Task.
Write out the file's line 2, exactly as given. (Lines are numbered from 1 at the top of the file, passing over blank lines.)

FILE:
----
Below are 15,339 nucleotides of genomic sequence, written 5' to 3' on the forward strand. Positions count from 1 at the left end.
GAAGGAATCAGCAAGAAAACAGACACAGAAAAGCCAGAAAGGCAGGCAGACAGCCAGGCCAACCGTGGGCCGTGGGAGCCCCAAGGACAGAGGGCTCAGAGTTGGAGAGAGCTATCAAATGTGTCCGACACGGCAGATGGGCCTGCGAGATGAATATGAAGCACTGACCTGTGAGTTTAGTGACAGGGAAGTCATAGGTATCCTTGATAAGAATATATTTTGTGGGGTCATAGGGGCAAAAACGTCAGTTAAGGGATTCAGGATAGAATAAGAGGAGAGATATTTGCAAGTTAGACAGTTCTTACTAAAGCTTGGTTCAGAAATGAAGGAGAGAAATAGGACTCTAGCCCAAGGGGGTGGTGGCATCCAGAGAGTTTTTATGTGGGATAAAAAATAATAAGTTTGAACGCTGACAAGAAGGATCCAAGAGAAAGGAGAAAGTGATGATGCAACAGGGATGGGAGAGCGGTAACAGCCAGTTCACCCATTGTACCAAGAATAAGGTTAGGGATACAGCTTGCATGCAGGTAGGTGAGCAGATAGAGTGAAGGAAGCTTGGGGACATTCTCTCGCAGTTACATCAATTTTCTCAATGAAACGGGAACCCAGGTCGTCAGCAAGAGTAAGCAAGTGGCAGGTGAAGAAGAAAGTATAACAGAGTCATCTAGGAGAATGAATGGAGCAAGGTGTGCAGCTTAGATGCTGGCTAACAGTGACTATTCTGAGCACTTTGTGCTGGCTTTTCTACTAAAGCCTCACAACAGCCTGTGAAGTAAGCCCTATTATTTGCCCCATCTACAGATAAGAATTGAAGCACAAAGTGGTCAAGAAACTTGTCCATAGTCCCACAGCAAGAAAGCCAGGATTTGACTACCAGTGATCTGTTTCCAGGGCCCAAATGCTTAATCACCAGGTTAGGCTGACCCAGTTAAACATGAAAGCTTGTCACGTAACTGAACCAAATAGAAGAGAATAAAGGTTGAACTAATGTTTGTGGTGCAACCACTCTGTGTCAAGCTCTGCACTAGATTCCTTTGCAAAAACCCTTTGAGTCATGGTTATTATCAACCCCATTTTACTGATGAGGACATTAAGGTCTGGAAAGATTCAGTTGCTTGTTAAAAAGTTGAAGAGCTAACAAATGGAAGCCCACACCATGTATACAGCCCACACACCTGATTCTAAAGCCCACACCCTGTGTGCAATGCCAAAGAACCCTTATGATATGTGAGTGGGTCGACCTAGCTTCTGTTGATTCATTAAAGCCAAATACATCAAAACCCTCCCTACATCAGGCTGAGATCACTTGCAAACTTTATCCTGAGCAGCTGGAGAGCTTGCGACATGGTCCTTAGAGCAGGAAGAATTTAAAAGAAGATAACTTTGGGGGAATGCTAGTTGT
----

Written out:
GAAGGAATCAGCAAGAAAACAGACACAGAAAAGCCAGAAAGGCAGGCAGACAGCCAGGCCAACCGTGGGCCGTGGGAGCCCCAAGGACAGAGGGCTCAGAGTTGGAGAGAGCTATCAAATGTGTCCGACACGGCAGATGGGCCTGCGAGATGAATATGAAGCACTGACCTGTGAGTTTAGTGACAGGGAAGTCATAGGTATCCTTGATAAGAATATATTTTGTGGGGTCATAGGGGCAAAAACGTCAGTTAAGGGATTCAGGATAGAATAAGAGGAGAGATATTTGCAAGTTAGACAGTTCTTACTAAAGCTTGGTTCAGAAATGAAGGAGAGAAATAGGACTCTAGCCCAAGGGGGTGGTGGCATCCAGAGAGTTTTTATGTGGGATAAAAAATAATAAGTTTGAACGCTGACAAGAAGGATCCAAGAGAAAGGAGAAAGTGATGATGCAACAGGGATGGGAGAGCGGTAACAGCCAGTTCACCCATTGTACCAAGAATAAGGTTAGGGATACAGCTTGCATGCAGGTAGGTGAGCAGATAGAGTGAAGGAAGCTTGGGGACATTCTCTCGCAGTTACATCAATTTTCTCAATGAAACGGGAACCCAGGTCGTCAGCAAGAGTAAGCAAGTGGCAGGTGAAGAAGAAAGTATAACAGAGTCATCTAGGAGAATGAATGGAGCAAGGTGTGCAGCTTAGATGCTGGCTAACAGTGACTATTCTGAGCACTTTGTGCTGGCTTTTCTACTAAAGCCTCACAACAGCCTGTGAAGTAAGCCCTATTATTTGCCCCATCTACAGATAAGAATTGAAGCACAAAGTGGTCAAGAAACTTGTCCATAGTCCCACAGCAAGAAAGCCAGGATTTGACTACCAGTGATCTGTTTCCAGGGCCCAAATGCTTAATCACCAGGTTAGGCTGACCCAGTTAAACATGAAAGCTTGTCACGTAACTGAACCAAATAGAAGAGAATAAAGGTTGAACTAATGTTTGTGGTGCAACCACTCTGTGTCAAGCTCTGCACTAGATTCCTTTGCAAAAACCCTTTGAGTCATGGTTATTATCAACCCCATTTTACTGATGAGGACATTAAGGTCTGGAAAGATTCAGTTGCTTGTTAAAAAGTTGAAGAGCTAACAAATGGAAGCCCACACCATGTATACAGCCCACACACCTGATTCTAAAGCCCACACCCTGTGTGCAATGCCAAAGAACCCTTATGATATGTGAGTGGGTCGACCTAGCTTCTGTTGATTCATTAAAGCCAAATACATCAAAACCCTCCCTACATCAGGCTGAGATCACTTGCAAACTTTATCCTGAGCAGCTGGAGAGCTTGCGACATGGTCCTTAGAGCAGGAAGAATTTAAAAGAAGATAACTTTGGGGGAATGCTAGTTGT